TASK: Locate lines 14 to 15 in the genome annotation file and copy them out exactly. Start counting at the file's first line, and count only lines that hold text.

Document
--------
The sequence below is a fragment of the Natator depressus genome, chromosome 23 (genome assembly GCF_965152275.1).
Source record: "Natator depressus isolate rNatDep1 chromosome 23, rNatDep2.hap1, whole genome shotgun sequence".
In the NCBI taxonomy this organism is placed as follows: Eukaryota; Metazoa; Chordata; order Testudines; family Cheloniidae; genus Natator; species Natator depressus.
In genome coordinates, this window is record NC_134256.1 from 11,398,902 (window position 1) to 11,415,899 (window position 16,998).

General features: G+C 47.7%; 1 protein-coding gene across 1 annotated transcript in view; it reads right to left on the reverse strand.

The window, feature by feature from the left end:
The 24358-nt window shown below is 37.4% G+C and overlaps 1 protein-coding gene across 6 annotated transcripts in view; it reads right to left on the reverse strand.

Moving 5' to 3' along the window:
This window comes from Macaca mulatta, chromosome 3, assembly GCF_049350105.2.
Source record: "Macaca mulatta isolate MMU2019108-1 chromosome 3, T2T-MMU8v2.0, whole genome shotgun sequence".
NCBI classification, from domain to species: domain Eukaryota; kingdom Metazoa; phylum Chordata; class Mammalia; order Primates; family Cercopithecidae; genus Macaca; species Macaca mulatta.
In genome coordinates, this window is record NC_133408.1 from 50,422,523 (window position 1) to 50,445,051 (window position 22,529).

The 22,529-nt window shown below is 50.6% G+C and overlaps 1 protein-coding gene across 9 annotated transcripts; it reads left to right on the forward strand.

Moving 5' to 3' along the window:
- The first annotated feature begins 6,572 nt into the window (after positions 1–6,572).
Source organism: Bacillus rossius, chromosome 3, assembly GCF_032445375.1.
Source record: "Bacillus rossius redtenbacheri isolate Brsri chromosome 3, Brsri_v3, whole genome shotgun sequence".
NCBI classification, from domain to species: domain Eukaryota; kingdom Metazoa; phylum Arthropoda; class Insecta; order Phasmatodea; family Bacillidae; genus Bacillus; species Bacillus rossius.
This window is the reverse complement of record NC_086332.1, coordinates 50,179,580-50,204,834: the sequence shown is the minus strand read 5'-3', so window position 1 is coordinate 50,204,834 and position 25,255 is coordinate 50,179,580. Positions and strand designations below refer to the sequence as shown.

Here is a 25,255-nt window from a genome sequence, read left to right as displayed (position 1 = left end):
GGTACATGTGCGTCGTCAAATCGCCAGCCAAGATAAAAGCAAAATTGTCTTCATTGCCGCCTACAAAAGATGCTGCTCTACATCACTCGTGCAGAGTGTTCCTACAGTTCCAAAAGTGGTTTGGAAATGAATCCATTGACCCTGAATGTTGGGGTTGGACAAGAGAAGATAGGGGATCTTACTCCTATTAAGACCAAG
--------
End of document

Moving 5' to 3' along the window:
- The first annotated feature begins 6,572 nt into the window (after positions 1–6,572).